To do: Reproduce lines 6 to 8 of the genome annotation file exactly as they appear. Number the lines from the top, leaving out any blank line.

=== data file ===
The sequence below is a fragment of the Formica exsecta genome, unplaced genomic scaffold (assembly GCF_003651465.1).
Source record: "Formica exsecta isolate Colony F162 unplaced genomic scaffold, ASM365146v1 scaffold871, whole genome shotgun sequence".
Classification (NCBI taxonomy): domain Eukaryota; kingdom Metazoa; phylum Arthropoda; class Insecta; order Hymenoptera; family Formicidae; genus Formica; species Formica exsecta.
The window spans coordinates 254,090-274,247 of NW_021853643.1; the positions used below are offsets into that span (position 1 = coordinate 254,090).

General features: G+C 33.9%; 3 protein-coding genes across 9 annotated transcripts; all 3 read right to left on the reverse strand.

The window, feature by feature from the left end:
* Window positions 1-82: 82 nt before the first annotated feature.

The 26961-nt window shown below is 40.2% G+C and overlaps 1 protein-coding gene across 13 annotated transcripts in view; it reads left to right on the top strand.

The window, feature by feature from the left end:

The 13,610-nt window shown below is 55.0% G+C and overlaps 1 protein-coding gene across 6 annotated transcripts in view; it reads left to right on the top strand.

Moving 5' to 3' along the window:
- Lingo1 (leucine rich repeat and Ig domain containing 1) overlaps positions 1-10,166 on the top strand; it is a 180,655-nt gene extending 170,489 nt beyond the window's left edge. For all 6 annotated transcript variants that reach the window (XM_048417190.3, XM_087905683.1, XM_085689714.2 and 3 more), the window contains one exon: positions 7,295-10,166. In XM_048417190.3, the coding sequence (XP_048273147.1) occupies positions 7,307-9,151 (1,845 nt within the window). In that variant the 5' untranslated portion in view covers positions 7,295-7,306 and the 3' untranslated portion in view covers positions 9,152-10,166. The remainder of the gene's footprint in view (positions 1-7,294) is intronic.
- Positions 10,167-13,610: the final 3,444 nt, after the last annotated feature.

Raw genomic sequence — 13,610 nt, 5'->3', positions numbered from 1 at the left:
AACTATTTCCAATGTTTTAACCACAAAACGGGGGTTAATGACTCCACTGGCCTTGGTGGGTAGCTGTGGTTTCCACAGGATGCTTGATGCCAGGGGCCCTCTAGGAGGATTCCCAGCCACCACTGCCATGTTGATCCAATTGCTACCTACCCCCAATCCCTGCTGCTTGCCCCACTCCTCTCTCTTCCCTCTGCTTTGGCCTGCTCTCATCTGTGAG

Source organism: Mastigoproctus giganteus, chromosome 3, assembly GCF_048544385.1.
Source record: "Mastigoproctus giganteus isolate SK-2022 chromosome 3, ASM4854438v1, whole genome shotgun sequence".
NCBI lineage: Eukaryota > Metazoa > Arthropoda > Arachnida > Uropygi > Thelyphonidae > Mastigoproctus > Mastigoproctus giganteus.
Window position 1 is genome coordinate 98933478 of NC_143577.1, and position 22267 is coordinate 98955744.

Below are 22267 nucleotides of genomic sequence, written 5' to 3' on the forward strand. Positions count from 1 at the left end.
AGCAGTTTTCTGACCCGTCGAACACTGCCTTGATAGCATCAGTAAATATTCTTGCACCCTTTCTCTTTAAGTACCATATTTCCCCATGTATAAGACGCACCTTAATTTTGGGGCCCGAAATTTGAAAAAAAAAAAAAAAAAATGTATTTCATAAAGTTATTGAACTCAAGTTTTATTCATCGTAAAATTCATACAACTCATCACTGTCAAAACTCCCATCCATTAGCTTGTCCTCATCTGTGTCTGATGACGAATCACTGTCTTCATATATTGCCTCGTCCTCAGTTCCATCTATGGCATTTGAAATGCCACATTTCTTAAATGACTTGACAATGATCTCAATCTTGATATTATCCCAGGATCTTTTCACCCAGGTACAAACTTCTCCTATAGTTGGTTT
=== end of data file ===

The window, feature by feature from the left end:
* Window positions 1-82: 82 nt before the first annotated feature.

The 26961-nt window shown below is 40.2% G+C and overlaps 1 protein-coding gene across 13 annotated transcripts in view; it reads left to right on the top strand.